He says only a dozen VC-backed companies last year exited into an IPO or  M&A valued at more than $250 million.

“I think in the late 1990s venture capitalists keep the founders too poor. We didn’t let them sell a bit of stock so they could payoff debt and live a little better. It led to people making some sub-optimal short-term decisions.”


1:45 p.m.

Josh Cohen, City Light: “The speed of data is more impressive than the vast amounts of data. School districts, for example, have up to date information about how their students are performing.”

Bob Greene, Countour: “Big data started off being a big thing for the Wall Street firms. Now, we’re sitting right next to Madison Avenue, the capital of advertising. Now big data is a big thing for advertising. It’s moving from industry to industry.”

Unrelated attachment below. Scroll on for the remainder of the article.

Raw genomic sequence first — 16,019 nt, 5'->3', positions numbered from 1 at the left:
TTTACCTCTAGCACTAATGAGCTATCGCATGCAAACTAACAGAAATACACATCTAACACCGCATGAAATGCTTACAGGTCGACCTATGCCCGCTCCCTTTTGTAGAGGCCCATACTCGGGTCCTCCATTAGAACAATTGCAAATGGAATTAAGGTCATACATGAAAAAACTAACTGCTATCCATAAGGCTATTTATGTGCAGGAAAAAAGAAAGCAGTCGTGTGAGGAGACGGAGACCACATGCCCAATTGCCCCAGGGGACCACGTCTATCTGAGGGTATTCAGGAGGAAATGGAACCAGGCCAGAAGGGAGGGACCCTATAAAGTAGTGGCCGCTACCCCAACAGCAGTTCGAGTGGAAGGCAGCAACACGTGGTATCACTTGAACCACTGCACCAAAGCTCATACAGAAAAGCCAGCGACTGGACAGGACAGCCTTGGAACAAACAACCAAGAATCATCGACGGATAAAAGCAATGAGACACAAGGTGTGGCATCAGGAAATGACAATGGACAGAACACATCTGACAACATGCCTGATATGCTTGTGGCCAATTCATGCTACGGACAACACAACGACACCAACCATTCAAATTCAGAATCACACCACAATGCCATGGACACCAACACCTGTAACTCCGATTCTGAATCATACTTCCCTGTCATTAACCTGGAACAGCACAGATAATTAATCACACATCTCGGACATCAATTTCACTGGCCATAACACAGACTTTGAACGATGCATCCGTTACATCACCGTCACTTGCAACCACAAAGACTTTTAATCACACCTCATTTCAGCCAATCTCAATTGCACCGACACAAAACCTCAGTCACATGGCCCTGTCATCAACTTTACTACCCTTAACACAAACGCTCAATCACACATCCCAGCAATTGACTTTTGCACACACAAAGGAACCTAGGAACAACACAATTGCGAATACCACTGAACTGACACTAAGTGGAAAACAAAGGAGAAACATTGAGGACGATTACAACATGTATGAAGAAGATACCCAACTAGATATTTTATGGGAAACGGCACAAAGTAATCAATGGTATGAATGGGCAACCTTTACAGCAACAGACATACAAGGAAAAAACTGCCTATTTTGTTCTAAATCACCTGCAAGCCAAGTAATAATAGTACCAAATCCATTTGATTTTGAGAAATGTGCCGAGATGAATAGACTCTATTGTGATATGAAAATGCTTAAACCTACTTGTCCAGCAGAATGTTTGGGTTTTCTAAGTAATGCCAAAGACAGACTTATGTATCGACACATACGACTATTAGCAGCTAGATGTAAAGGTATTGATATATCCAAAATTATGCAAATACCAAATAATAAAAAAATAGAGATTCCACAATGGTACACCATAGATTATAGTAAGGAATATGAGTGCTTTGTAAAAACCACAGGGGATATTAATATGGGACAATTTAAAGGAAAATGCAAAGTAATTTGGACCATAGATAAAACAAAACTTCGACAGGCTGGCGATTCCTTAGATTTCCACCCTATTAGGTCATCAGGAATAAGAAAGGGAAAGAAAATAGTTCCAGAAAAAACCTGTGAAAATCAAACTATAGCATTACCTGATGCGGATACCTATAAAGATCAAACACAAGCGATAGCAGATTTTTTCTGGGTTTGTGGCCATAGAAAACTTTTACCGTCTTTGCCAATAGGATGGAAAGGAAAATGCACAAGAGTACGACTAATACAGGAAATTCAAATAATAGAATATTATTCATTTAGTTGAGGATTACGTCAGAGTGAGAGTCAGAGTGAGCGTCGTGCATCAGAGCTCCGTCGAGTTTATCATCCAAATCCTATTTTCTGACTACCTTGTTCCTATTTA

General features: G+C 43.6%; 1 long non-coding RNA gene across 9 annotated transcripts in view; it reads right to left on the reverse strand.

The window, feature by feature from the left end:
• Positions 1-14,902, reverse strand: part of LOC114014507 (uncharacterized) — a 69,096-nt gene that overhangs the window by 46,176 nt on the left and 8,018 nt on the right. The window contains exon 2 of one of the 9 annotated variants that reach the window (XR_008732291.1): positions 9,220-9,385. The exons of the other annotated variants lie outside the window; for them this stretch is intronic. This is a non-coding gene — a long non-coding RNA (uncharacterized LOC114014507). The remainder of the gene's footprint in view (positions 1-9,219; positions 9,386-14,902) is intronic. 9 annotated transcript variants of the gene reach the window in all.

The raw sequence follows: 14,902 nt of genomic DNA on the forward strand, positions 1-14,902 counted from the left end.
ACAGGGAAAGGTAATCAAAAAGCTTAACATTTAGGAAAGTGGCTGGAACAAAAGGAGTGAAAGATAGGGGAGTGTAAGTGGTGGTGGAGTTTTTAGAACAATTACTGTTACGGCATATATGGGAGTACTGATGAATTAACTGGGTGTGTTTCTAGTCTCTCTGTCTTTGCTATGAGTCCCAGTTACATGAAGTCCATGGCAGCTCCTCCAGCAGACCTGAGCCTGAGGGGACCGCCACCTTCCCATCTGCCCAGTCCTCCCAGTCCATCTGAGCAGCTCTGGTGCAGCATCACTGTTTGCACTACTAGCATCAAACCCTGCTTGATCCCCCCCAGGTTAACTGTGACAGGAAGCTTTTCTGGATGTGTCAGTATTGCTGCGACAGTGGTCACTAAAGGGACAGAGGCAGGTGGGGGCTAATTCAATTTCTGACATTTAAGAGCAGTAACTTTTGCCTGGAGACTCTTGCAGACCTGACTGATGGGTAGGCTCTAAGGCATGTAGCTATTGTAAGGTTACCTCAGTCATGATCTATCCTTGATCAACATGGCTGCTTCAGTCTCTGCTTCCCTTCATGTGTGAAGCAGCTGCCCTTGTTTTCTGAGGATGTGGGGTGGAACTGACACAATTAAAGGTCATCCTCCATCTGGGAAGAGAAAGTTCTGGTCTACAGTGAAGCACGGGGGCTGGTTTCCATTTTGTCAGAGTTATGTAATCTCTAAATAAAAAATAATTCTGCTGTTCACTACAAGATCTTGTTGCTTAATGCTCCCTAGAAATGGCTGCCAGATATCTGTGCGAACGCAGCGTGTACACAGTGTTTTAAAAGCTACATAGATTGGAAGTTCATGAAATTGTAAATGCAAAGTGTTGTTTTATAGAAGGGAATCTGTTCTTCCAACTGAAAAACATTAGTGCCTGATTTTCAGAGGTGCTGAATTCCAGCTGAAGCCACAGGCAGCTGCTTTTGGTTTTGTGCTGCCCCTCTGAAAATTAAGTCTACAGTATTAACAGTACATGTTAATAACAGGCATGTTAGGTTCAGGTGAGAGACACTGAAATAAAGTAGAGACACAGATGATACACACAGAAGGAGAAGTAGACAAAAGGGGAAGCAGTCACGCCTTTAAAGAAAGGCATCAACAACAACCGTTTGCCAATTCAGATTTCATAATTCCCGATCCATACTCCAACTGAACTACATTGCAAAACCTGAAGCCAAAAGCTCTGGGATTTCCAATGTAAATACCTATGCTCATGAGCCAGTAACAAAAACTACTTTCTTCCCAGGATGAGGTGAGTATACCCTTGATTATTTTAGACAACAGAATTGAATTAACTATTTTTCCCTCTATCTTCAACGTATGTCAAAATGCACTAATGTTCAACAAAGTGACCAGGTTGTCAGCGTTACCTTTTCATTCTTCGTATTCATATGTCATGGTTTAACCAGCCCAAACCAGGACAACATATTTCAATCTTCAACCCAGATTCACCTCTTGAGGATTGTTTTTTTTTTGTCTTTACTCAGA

Canice Wu, Plug ‘N Play: “How do you take that huge amount of data and convert it into something that’s valuable for companies?” Your have to figure out who can aggregate data and how they can offer value to their end customers.

Neeraj Agrawal, Battery: “What we’re looking for is great teams and great business ideas. If you have both of those we’re really interested. If you have only one; not so interested.”

Bob Greene, Countour: “We want to see startups have a social business angle as well as a data angle.”

Josh Cohen, City Light: “We want people who have solutions to big problems.”

Phineas Barnes, First Round: “Collect the data. Take action. the next wave is turning the art of the data scientist into a commodity. You can press a button and it happens. You get the answer back immediately and can make a decision.”

“We’ve seen software as a service and platform as a service. Analytics as a service is a big opportunity, too.”


1:30 p.m. Introductions: The VCs are Neeraj Agrawal of Battery Ventures, Phin Barnes of First Round Capital, Josh Cohen of City Light Capital, Bob Greene of Contour Venture Partners, Rick Heitzmann of FirstMark, Robert Johnson, of New York Venture Capital Association, and Canice Wu, of Plug and Play Tech Center.